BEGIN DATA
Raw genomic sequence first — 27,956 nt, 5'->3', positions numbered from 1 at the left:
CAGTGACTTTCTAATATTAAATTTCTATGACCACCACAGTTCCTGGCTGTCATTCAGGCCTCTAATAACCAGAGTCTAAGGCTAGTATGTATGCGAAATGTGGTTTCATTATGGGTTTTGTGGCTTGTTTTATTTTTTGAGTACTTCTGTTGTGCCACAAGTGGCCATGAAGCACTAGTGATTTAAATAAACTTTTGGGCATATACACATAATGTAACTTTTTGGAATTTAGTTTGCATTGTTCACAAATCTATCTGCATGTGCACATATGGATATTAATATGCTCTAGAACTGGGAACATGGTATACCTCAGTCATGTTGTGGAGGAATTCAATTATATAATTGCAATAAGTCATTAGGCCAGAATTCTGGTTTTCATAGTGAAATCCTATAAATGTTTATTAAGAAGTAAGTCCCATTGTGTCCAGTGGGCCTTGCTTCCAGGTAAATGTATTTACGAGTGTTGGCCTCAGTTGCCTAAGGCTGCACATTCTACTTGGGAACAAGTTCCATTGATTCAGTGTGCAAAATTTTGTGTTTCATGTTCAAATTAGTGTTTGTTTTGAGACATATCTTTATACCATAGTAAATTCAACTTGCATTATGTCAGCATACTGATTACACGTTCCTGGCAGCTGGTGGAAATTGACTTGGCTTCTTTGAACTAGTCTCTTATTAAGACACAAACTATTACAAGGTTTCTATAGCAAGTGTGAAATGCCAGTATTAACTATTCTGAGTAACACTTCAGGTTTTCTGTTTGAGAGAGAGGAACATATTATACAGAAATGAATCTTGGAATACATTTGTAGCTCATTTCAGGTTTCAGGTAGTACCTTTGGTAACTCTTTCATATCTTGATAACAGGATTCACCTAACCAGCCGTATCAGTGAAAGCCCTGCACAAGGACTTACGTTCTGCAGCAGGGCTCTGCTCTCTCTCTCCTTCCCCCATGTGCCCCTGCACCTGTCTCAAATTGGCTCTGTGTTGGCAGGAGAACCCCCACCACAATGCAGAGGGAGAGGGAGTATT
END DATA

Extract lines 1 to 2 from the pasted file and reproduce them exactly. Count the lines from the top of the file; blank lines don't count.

Raw genomic sequence first — 27,956 nt, 5'->3', positions numbered from 1 at the left:
CAGTGACTTTCTAATATTAAATTTCTATGACCACCACAGTTCCTGGCTGTCATTCAGGCCTCTAATAACCAGAGTCTAAGGCTAGTATGTATGCGAAATGTGGTTTCATTATGGGTTTTGTGGCTTGTTTTATTTTTTGAGTACTTCTGTTGTGCCACAAGTGGCCATGAAGCACTAGTGATTTAAATAAACTTTTGGGCATATACACATAATGTAACTTTTTGGAATTTAGTTTGCATTGTTCACAAATCTATCTGCATGTGCACATATGGATATTAATATGCTCTAGAACTGGGAACATGGTATACCTCAGTCATGTTGTGGAGGAATTCAATTATATAATTGCAATAAGTCATTAGGCCAGAATTCTGGTTTTCATAGTGAAATCCTATAAATGTTTATTAAGAAGTAAGTCCCATTGTGTCCAGTGGGCCTTGCTTCCAGGTAAATGTATTTACGAGTGTTGGCCTCAGTTGCCTAAGGCTGCACATTCTACTTGGGAACAAGTTCCATTGATTCAGTGTGCAAAATTTTGTGTTTCATGTTCAAATTAGTGTTTGTTTTGAGACATATCTTTATACCATAGTAAATTCAACTTGCATTATGTCAGCATACTGATTACACGTTCCTGGCAGCTGGTGGAAATTGACTTGGCTTCTTTGAACTAGTCTCTTATTAAGACACAAACTATTACAAGGTTTCTATAGCAAGTGTGAAATGCCAGTATTAACTATTCTGAGTAACACTTCAGGTTTTCTGTTTGAGAGAGAGGAACATATTATACAGAAATGAATCTTGGAATACATTTGTAGCTCATTTCAGGTTTCAGGTAGTACCTTTGGTAACTCTTTCATATCTTGATAACAGGATTCACCTAACCAGCCGTATCAGTGAAAGCCCTGCACAAGGACTTACGTTCTGCAGCAGGGCTCTGCTCTCTCTCTCCTTCCCCCATGTGCCCCTGCACCTGTCTCAAATTGGCTCTGTGTTGGCAGGAGAACCCCCACCACAATGCAGAGGGAGAGGGAGTATT